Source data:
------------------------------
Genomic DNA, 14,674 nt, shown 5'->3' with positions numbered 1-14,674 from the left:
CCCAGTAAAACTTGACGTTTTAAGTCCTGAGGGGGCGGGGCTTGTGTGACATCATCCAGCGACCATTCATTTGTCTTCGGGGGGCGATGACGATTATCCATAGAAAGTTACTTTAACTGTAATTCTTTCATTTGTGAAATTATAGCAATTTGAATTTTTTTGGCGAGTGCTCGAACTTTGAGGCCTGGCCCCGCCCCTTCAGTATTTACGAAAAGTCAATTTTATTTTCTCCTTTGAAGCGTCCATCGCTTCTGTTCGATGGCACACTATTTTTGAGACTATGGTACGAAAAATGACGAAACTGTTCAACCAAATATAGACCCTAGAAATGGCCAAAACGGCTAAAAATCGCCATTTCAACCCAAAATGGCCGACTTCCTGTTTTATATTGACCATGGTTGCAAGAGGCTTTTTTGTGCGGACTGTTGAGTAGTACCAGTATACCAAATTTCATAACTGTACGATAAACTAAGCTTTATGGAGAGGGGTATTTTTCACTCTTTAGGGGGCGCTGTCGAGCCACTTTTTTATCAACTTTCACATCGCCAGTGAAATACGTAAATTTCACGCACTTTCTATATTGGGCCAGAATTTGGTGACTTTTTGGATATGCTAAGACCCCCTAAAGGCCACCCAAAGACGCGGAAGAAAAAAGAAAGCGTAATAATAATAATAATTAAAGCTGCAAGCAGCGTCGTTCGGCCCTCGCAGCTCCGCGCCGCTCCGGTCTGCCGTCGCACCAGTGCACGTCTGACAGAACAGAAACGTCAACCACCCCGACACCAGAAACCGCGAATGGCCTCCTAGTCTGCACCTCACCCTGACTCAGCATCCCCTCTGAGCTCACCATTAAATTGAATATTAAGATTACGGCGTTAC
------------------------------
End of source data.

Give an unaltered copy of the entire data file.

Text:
Genomic DNA, 14,674 nt, shown 5'->3' with positions numbered 1-14,674 from the left:
CCCAGTAAAACTTGACGTTTTAAGTCCTGAGGGGGCGGGGCTTGTGTGACATCATCCAGCGACCATTCATTTGTCTTCGGGGGGCGATGACGATTATCCATAGAAAGTTACTTTAACTGTAATTCTTTCATTTGTGAAATTATAGCAATTTGAATTTTTTTGGCGAGTGCTCGAACTTTGAGGCCTGGCCCCGCCCCTTCAGTATTTACGAAAAGTCAATTTTATTTTCTCCTTTGAAGCGTCCATCGCTTCTGTTCGATGGCACACTATTTTTGAGACTATGGTACGAAAAATGACGAAACTGTTCAACCAAATATAGACCCTAGAAATGGCCAAAACGGCTAAAAATCGCCATTTCAACCCAAAATGGCCGACTTCCTGTTTTATATTGACCATGGTTGCAAGAGGCTTTTTTGTGCGGACTGTTGAGTAGTACCAGTATACCAAATTTCATAACTGTACGATAAACTAAGCTTTATGGAGAGGGGTATTTTTCACTCTTTAGGGGGCGCTGTCGAGCCACTTTTTTATCAACTTTCACATCGCCAGTGAAATACGTAAATTTCACGCACTTTCTATATTGGGCCAGAATTTGGTGACTTTTTGGATATGCTAAGACCCCCTAAAGGCCACCCAAAGACGCGGAAGAAAAAAGAAAGCGTAATAATAATAATAATTAAAGCTGCAAGCAGCGTCGTTCGGCCCTCGCAGCTCCGCGCCGCTCCGGTCTGCCGTCGCACCAGTGCACGTCTGACAGAACAGAAACGTCAACCACCCCGACACCAGAAACCGCGAATGGCCTCCTAGTCTGCACCTCACCCTGACTCAGCATCCCCTCTGAGCTCACCATTAAATTGAATATTAAGATTACGGCGTTAC